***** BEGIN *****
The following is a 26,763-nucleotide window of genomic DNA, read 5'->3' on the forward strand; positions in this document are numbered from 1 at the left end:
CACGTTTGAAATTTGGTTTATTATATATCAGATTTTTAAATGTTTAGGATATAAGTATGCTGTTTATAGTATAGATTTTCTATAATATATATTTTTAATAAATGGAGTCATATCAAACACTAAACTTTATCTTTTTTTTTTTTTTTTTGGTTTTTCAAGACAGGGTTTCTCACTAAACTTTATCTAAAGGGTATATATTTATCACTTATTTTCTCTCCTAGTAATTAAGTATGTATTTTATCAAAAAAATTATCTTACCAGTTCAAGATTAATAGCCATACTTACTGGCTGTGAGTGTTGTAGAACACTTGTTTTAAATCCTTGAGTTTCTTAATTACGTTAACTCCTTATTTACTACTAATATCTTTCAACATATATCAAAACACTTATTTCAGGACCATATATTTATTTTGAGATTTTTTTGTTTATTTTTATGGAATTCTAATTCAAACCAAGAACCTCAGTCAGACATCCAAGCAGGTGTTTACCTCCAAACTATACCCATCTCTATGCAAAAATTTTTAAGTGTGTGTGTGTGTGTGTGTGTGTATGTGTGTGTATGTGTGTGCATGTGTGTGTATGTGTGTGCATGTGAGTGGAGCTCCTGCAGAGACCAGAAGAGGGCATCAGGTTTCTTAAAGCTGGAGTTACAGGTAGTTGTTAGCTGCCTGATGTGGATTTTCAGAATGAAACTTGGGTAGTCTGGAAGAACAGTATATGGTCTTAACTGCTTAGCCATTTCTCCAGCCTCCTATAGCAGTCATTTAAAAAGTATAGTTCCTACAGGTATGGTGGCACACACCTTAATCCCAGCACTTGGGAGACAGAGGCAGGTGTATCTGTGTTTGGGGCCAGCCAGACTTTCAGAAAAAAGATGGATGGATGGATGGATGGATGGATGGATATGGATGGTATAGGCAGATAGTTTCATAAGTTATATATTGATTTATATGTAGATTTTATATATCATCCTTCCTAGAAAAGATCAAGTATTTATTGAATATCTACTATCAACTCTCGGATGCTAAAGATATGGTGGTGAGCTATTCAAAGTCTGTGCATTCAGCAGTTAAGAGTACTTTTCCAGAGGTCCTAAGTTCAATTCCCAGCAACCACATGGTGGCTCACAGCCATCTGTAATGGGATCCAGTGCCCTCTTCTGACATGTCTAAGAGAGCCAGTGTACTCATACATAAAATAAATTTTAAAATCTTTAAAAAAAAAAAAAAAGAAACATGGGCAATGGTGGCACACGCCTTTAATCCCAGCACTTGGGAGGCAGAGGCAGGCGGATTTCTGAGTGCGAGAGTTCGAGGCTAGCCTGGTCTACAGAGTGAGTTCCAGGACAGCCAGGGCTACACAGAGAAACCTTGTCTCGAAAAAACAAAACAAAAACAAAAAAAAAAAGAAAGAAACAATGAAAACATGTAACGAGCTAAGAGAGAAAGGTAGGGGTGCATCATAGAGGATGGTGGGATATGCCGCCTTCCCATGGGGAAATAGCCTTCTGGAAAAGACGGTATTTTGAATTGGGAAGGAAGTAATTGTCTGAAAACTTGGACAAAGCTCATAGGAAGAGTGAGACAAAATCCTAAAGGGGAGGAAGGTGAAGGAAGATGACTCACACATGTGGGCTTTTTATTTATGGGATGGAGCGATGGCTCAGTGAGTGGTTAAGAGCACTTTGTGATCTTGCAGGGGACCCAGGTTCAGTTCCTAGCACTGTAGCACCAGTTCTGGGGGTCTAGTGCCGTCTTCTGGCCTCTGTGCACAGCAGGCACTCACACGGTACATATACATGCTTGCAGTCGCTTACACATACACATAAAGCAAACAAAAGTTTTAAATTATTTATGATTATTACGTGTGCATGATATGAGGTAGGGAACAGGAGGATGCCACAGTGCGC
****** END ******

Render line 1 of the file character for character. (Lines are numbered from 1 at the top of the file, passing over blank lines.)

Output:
The following is a 26,763-nucleotide window of genomic DNA, read 5'->3' on the forward strand; positions in this document are numbered from 1 at the left end: